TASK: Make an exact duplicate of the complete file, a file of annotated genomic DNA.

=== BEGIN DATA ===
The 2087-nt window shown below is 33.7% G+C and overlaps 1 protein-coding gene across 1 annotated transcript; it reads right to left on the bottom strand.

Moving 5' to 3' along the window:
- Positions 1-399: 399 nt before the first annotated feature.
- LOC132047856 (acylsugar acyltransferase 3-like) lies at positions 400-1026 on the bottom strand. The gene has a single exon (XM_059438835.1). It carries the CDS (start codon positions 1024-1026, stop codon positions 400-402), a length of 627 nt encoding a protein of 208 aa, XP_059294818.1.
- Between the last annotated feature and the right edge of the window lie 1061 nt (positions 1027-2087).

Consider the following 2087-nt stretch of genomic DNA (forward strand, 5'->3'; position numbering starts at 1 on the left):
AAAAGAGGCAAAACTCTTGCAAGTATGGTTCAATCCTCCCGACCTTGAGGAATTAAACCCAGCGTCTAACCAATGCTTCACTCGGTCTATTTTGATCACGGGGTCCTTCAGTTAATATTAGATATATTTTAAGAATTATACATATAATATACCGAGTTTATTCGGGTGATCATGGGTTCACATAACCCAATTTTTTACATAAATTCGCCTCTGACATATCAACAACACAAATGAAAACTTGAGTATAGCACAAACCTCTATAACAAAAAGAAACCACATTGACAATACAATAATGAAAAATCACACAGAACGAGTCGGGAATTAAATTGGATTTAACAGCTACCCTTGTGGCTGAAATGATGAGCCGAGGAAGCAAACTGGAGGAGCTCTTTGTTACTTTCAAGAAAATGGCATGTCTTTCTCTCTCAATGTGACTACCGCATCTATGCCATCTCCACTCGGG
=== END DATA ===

The 2087-nt window shown below is 33.7% G+C and overlaps 1 protein-coding gene across 1 annotated transcript; it reads right to left on the bottom strand.

Moving 5' to 3' along the window:
- Positions 1-399: 399 nt before the first annotated feature.
- LOC132047856 (acylsugar acyltransferase 3-like) lies at positions 400-1026 on the bottom strand. The gene has a single exon (XM_059438835.1). It carries the CDS (start codon positions 1024-1026, stop codon positions 400-402), a length of 627 nt encoding a protein of 208 aa, XP_059294818.1.
- Between the last annotated feature and the right edge of the window lie 1061 nt (positions 1027-2087).

Consider the following 2087-nt stretch of genomic DNA (forward strand, 5'->3'; position numbering starts at 1 on the left):
AAAAGAGGCAAAACTCTTGCAAGTATGGTTCAATCCTCCCGACCTTGAGGAATTAAACCCAGCGTCTAACCAATGCTTCACTCGGTCTATTTTGATCACGGGGTCCTTCAGTTAATATTAGATATATTTTAAGAATTATACATATAATATACCGAGTTTATTCGGGTGATCATGGGTTCACATAACCCAATTTTTTACATAAATTCGCCTCTGACATATCAACAACACAAATGAAAACTTGAGTATAGCACAAACCTCTATAACAAAAAGAAACCACATTGACAATACAATAATGAAAAATCACACAGAACGAGTCGGGAATTAAATTGGATTTAACAGCTACCCTTGTGGCTGAAATGATGAGCCGAGGAAGCAAACTGGAGGAGCTCTTTGTTACTTTCAAGAAAATGGCATGTCTTTCTCTCTCAATGTGACTACCGCATCTATGCCATCTCCACTCGGG